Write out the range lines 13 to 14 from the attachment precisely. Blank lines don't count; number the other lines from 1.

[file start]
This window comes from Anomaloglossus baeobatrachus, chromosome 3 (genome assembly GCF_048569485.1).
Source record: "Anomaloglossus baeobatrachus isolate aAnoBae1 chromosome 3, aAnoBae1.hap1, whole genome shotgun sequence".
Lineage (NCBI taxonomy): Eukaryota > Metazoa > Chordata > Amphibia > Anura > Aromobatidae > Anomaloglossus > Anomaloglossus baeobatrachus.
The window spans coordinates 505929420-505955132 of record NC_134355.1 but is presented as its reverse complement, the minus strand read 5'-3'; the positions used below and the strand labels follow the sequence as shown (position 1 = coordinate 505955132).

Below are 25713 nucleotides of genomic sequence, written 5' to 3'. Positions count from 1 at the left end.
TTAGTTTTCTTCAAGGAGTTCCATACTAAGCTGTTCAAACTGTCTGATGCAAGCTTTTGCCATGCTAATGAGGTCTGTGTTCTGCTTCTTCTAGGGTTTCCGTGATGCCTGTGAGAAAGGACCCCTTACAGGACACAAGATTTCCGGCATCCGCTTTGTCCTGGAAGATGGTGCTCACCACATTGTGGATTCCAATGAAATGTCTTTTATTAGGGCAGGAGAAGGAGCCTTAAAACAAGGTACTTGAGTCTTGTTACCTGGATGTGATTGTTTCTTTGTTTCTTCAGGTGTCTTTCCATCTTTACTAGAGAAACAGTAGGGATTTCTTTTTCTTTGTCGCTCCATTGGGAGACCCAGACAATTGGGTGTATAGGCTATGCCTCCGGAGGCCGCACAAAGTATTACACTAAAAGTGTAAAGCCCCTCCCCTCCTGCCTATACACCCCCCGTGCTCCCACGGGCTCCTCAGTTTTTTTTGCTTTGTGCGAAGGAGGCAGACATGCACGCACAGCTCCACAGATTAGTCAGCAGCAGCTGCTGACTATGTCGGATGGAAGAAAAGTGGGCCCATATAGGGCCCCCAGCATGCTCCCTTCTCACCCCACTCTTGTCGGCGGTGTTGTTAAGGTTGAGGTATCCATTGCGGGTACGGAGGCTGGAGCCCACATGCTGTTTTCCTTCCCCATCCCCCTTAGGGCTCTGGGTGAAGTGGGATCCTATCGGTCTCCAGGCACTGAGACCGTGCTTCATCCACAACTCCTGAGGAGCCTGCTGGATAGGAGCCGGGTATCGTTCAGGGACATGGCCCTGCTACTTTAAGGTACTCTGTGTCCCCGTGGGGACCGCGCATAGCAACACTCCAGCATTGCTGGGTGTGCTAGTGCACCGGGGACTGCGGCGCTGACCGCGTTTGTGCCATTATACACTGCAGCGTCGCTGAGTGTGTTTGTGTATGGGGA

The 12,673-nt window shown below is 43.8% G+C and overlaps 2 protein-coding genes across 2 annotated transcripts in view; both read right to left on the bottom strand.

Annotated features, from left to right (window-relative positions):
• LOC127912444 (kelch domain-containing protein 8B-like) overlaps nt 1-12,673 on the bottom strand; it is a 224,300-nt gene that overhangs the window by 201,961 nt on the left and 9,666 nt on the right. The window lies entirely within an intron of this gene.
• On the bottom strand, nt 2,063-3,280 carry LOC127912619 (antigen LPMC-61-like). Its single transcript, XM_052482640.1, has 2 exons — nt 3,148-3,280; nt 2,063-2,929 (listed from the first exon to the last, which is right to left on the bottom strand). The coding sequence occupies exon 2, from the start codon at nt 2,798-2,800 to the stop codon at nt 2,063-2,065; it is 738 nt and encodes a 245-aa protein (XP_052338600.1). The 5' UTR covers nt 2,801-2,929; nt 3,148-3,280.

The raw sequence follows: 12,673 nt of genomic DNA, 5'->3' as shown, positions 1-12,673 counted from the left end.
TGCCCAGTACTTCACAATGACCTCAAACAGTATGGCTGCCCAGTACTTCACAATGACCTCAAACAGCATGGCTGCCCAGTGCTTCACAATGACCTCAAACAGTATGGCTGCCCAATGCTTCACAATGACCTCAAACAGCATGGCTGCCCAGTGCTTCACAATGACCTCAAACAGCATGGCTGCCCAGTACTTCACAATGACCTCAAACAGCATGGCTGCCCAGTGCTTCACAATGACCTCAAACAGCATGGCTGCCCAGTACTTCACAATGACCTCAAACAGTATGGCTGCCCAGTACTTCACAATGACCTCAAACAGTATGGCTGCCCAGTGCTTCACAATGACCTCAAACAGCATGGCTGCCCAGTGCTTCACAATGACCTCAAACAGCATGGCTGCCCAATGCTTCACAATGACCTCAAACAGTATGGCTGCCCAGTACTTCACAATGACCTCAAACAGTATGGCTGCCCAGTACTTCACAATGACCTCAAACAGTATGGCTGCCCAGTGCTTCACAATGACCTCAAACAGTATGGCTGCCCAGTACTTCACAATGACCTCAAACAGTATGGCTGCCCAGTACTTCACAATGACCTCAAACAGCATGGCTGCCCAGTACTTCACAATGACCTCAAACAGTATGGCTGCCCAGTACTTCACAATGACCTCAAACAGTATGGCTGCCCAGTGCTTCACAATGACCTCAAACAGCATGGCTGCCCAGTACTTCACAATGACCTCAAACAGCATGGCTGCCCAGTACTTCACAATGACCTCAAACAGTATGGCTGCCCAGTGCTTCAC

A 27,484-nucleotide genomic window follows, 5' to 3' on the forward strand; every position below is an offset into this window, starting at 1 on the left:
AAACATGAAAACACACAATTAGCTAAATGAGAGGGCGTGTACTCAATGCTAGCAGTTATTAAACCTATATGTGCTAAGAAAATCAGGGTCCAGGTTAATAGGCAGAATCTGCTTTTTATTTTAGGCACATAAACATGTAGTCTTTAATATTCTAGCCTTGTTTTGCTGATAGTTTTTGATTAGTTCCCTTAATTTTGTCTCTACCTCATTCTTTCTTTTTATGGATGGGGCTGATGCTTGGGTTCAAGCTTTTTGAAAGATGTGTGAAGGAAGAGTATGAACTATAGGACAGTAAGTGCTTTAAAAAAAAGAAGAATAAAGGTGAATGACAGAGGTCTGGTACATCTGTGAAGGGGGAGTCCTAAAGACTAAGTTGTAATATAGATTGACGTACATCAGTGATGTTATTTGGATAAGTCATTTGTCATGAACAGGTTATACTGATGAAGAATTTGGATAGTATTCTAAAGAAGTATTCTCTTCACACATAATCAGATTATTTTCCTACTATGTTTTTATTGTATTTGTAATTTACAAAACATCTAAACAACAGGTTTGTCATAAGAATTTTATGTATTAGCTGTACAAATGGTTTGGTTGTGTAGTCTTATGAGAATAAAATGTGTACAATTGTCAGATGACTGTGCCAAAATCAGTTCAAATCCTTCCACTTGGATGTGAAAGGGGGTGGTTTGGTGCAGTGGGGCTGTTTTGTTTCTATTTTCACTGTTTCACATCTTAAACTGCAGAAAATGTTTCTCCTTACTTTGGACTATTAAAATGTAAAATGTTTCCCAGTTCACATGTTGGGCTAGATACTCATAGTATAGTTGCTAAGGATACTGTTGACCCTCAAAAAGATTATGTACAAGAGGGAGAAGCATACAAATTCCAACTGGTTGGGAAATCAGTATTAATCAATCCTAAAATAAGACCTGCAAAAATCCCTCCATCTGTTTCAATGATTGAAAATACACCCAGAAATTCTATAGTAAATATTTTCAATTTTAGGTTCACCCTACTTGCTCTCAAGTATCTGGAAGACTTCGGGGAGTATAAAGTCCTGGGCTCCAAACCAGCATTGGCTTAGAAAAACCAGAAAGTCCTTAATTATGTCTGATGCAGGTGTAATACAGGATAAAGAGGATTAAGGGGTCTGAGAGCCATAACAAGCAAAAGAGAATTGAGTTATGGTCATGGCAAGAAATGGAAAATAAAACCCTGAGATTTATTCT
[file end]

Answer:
A 27,484-nucleotide genomic window follows, 5' to 3' on the forward strand; every position below is an offset into this window, starting at 1 on the left:
AAACATGAAAACACACAATTAGCTAAATGAGAGGGCGTGTACTCAATGCTAGCAGTTATTAAACCTATATGTGCTAAGAAAATCAGGGTCCAGGTTAATAGGCAGAATCTGCTTTTTATTTTAGGCACATAAACATGTAGTCTTTAATATTCTAGCCTTGTTTTGCTGATAGTTTTTGATTAGTTCCCTTAATTTTGTCTCTACCTCATTCTTTCTTTTTATGGATGGGGCTGATGCTTGGGTTCAAGCTTTTTGAAAGATGTGTGAAGGAAGAGTATGAACTATAGGACAGTAAGTGCTTTAAAAAAAAGAAGAATAAAGGTGAATGACAGAGGTCTGGTACATCTGTGAAGGGGGAGTCCTAAAGACTAAGTTGTAATATAGATTGACGTACATCAGTGATGTTATTTGGATAAGTCATTTGTCATGAACAGGTTATACTGATGAAGAATTTGGATAGTATTCTAAAGAAGTATTCTCTTCACACATAATCAGATTATTTTCCTACTATGTTTTTATTGTATTTGTAATTTACAAAACATCTAAACAACAGGTTTGTCATAAGAATTTTATGTATTAGCTGTACAAATGGTTTGGTTGTGTAGTCTTATGAGAATAAAATGTGTACAATTGTCAGATGACTGTGCCAAAATCAGTTCAAATCCTTCCACTTGGATGTGAAAGGGGGTGGTTTGGTGCAGTGGGGCTGTTTTGTTTCTATTTTCACTGTTTCACATCTTAAACTGCAGAAAATGTTTCTCCTTACTTTGGACTATTAAAATGTAAAATGTTTCCCAGTTCACATGTTGGGCTAGATACTCATAGTATAGTTGCTAAGGATACTGTTGACCCTCAAAAAGATTATGTACAAGAGGGAGAAGCATACAAATTCCAACTGGTTGGGAAATCAGTATTAATCAATCCTAAAATAAGACCTGCAAAAATCCCTCCATCTGTTTCAATGATTGAAAATACACCCAGAAATTCTATAGTAAATATTTTCAATTTTAGGTTCACCCTACTTGCTCTCAAGTATCTGGAAGACTTCGGGGAGTATAAAGTCCTGGGCTCCAAACCAGCATTGGCTTAGAAAAACCAGAAAGTCCTTAATTATGTCTGATGCAGGTGTAATACAGGATAAAGAGGATTAAGGGGTCTGAGAGCCATAACAAGCAAAAGAGAATTGAGTTATGGTCATGGCAAGAAATGGAAAATAAAACCCTGAGATTTATTCT